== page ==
Paula serves on numerous boards including, but not limited to Davenport University, McLaren Health Systems – Lansing, and she was the first African American female to Chair the Lansing Regional Chamber of Commerce Board.

Alexis Travis photo

Alexis Travis, PhD

MDHHS Senior Deputy Director of Aging and Adult Services

Dr. Alexis Travis is senior deputy director of MDHHS’s Aging & Adult Services Agency, where she oversees an agency that provides statewide leadership, direction and resources to support Michigan’s aging, adult services and disability networks.

Dr. Travis previously served as director of MDHHS’s Bureau of Health and Wellness within its Population Health Administration, where she managed the Division of Chronic Disease and Injury Control and the Division of HIV and STD Programs. In that role, she collaborated with internal and external stakeholders to develop a state dementia plan and established a state-level public health workgroup on healthy aging.

Prior to her work at MDHHS, she worked as chief of community health for the Worcester Department of Health and Human Services in Massachusetts, where she managed the Community Health Improvement Plan and was a champion of health equity while working effectively with diverse community stakeholders – including older adults and people with disabilities. Earlier in her career, she was a payer operations manager for Athena Health and chapter director of program services and state director of program services for March of Dimes New England.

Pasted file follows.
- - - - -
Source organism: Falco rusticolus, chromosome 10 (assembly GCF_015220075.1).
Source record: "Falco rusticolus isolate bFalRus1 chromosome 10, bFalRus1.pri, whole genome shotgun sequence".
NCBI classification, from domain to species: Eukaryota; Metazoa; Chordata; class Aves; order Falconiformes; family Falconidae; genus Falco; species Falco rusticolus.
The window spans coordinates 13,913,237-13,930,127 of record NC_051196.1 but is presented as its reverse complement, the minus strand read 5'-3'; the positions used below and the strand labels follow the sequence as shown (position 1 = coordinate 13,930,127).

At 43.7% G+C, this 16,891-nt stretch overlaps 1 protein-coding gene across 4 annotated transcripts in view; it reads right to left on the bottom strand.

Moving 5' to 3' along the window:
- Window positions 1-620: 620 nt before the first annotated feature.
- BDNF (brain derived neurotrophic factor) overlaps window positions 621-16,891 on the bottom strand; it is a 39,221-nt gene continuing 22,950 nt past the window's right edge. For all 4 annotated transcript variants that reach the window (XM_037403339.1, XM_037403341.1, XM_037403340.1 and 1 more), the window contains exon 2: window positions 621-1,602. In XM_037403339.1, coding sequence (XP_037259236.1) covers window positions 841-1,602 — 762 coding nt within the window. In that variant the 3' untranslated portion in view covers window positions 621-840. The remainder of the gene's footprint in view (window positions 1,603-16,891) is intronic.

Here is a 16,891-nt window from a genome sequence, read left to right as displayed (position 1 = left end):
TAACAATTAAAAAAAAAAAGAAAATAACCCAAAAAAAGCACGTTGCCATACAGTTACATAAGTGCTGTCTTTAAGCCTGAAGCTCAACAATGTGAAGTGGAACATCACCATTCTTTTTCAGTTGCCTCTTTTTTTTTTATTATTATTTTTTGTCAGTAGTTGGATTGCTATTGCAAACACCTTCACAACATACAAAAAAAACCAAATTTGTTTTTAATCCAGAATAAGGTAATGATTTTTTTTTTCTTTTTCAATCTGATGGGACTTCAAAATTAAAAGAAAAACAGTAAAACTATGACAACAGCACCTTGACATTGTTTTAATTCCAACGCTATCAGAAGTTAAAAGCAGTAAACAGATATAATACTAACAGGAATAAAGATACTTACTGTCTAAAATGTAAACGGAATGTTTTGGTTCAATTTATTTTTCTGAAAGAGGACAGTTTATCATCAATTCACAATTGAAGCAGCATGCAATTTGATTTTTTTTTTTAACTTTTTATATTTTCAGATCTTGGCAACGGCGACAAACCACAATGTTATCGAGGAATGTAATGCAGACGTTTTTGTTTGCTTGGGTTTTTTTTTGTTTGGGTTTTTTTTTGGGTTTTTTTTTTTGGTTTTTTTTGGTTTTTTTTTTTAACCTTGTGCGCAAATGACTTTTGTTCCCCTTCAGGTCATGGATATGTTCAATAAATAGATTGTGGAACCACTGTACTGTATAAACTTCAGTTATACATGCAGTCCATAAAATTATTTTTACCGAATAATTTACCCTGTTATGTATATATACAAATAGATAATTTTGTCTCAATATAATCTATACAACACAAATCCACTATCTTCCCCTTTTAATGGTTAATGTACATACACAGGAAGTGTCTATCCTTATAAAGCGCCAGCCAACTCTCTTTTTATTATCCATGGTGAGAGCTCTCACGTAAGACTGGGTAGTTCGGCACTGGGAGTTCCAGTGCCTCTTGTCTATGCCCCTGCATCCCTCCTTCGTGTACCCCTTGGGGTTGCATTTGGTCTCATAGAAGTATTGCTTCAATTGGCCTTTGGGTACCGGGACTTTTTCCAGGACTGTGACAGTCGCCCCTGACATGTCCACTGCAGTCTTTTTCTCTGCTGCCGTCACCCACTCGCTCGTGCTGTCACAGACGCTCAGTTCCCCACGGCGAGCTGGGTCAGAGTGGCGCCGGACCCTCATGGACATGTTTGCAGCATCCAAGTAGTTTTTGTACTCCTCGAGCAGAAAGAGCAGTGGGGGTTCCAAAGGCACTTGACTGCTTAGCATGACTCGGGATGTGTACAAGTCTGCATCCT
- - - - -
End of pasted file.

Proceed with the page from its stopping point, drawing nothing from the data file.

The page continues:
Dr. Travis holds a doctorate in public health from Walden University in Minnesota, a master’s degree of pharmacy with honors from the University of Bradford in the United Kingdom and was a participant in the Socrates/Erasmus Student Exchange Program at the University of Salamanca in Spain. (Source)

Clare Luz photo

Clare Luz, PhD

Director of Research, Associate Professor, Department of Family and Community Medicine, College of Osteopathic Medicine; Director, IMPART Alliance

Dr. Clare Luz is a gerontologist, Associate Professor in Family and Community Medicine, and founding Director of AgeAlive, a program to foster age-related networking, information exchange and partnerships across Michigan State University. Her commitment to work on behalf of older adults spans 40 years. Prior to joining MSU in 1998, Dr. Luz worked for 15 years as a geriatric social worker in long-term care settings and six years as a consultant with nursing homes for staff development and case management.

Dr. Luz’s research addresses aspects of health and long-term care that have an impact on optimal aging and quality of life for frail and vulnerable older adults and those who care for them. The majority has focused on the eldercare workforce, particularly the direct care workers. She is currently the PI on a 2-year project titled IMPART Alliance, funded by the Michigan Health Endowment Fund, aimed at building an infrastructure in Michigan for developing and supporting the personal care aide workforce.